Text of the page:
How could we, in general, duplicate "generic case with iCute 400W PSU purchased "locally"?

    DVD: You keep picking the NEC 3550A but without much justifcation relative to equivalent cost Lite-On or other.

    Motherboard: You pick the Biostar TForce 550 and then you say "...it seems to be in need of some updates...".
    What are we to take from that? Is it a recommendation or not? How was it chosen among the many, many MBs?

    Net: I am not really sure what to take from this guide. I don't think I would build this system as such. I am not
    sure who the audience is (the only serious gamers I know buy XBox or PS). It doesn't give enough analysis/
    criteria information to help make component selections beyond the specifics. I think this one is puzzling.
    Reply
  • JarredWalton - Monday, July 10, 2006 - link

    I can give you some 5-5-5-15 DDR2-667 numbers as well as 4-4-4-12 DDR2-533, both using G.Skill DDR2-667 RAM. The differences are pretty small, generally less than 3%.

    I really don't even consider additional voltage on memory to be "overclocking" anymore, as many modules are rated to run with extra voltage and will in fact require it to run at tighter timings. The G.Skill DDR2-667 5-5-5-15 runs at 1.8V with those settings, but with 2.1V I can run it at 4-4-4-12; the same goes for a lot of DDR2 memory.

    As for the OCZ RAM, we've http://www.anandtech.com/memory/showdoc.aspx?i=230...">tested similar memory in the past, and we were able to get some nice results with tuning. 5-5-5-10 is the rated speed, but you can certainly do a lot better. I switched to the OCZ because I was trying to determine if it would improve the AM2 performance on the Biostar board (it didn't), and because I had about $30 in "wiggle room" due to the RAM used on the 754 setup.

    Again, I would not get cheap DDR RAM for overclocking if you are after ease of endeavor. I've done that as well, and at higher overclocks the performance impact can definitely be substantial. I also wouldn't recommend anyone actually go out and buy the Sempron 754 configurations these days, as dollar for dollar you can get more out of AM2 or 775 platforms. You will never see anything faster than Athlon 64 3700+ (stock speeds) on socket 754, for example.
    Reply
  • JarredWalton - Monday, July 10, 2006 - link

    I forgot to talk about the Biostar TForce 550 motherboard. It was purchased right around the time socket AM2 launched, and given my experience with the socket 775 TForce board I figured it would make for a good budget overclocking motherboard. There are lots of AM2 motherboards available now, but in the budget price range there are very few that are likely to outperform the Biostar TForce 550 when it comes to overclocking.

    http://labs.anandtech.com/search.php?q=am2%20mothe...">Here's a list of the AM2 motherboards we're tracking sorted by price. I would be very surprised if any of the integrated graphics solutions overclock well, given my past experience with that type of motherboard, but I could be wrong. For better overclocking, the ASUS M2N-E should perform better (both in overclocking and stock performance).

    The Biostar TForce 550 board looks great on paper, but the inability to POST at about 280 MHz HyperTransport bus speeds, as well as the lower performance relative to other AM2 motherboards left me disappointed. You could try the MSI K9N Neo-F, and it may or may not perform better. You can look at the performance achieved by the Biostar TForce 550 with the Sempron chip and compare that to the Gigabyte nForce 590 board with the same chip and you can get a reasonable approximation of the performance you are likely to get with such a configuration.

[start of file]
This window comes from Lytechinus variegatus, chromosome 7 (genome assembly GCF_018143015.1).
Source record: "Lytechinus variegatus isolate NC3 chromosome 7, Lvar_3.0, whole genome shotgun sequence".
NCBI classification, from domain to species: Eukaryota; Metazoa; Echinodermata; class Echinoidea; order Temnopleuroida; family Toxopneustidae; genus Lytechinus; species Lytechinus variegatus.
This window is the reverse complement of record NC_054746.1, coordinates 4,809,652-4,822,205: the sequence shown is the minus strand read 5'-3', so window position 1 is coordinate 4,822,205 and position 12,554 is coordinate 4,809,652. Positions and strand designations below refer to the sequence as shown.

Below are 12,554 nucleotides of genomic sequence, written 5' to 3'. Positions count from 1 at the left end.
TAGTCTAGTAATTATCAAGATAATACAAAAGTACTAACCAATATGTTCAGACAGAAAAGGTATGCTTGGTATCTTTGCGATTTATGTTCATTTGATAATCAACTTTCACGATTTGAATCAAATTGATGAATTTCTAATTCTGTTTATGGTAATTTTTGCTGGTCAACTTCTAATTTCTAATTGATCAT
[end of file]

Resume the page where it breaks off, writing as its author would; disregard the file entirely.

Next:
You want my honest recommendation? Wait until the end of the week and watch how Core 2 Duo performs. Then try to find a budget motherboard that will allow you to overclock the E6300 to 2.8 GHz or higher. It's going to be more expensive than any of the systems used in this article, but it will require less power and provide more performance.

    PS -- most of the gamers I know that play with only Xbox or PlayStation do so because they don't know all that much about computers. It's partly a matter of taste, though, as some people will prefer the console gaming experience over a PC gaming experience. There certainly is no correct answer as to which is better, but with the escalating prices of next-generation consoles, budget PC gaming is looking a lot more flexible and attractive. These $650 PCs can also be used to do research and homework at college; try doing that with an Xbox 360, right?
    Reply
  • mostlyprudent - Monday, July 10, 2006 - link

    I am trying to figure out how the Pentium D 930 (presler) would compare performance wise with the overclocked 805. The overclocked 805 still has a lower FSB, but a higher effective clock speed than the 930. Any thoughts? Reply
  • JarredWalton - Monday, July 10, 2006 - link

    You can generally get 4.0 GHz on stock cooling with the 930, so it's faster, runs a bit cooler (not really once overclocked), and it performs better because of the 800FSB default. It depends on the apps you're running, though - as can be seen, you need a better GPU than a 7600 GT for faster gaming performance. You would also want a better PSU for 4.0 GHz 930 overclocking - you can definitely break the 400W mark in such systems. Reply
  • sprockkets - Monday, July 10, 2006 - link

    I like the Biostar TForce 6100 board. The power button on the motherboard itself glows blue, and has a reset button on it as well. The fan options on it are very adjustable in the BIOS. Still can use the video card, but I know people here do not prefer uATX.

    InWin cases are also nice too for the price. They come with 350w power supplies with 12cm fans. Not the best power supplies, but not the worst either.
    Reply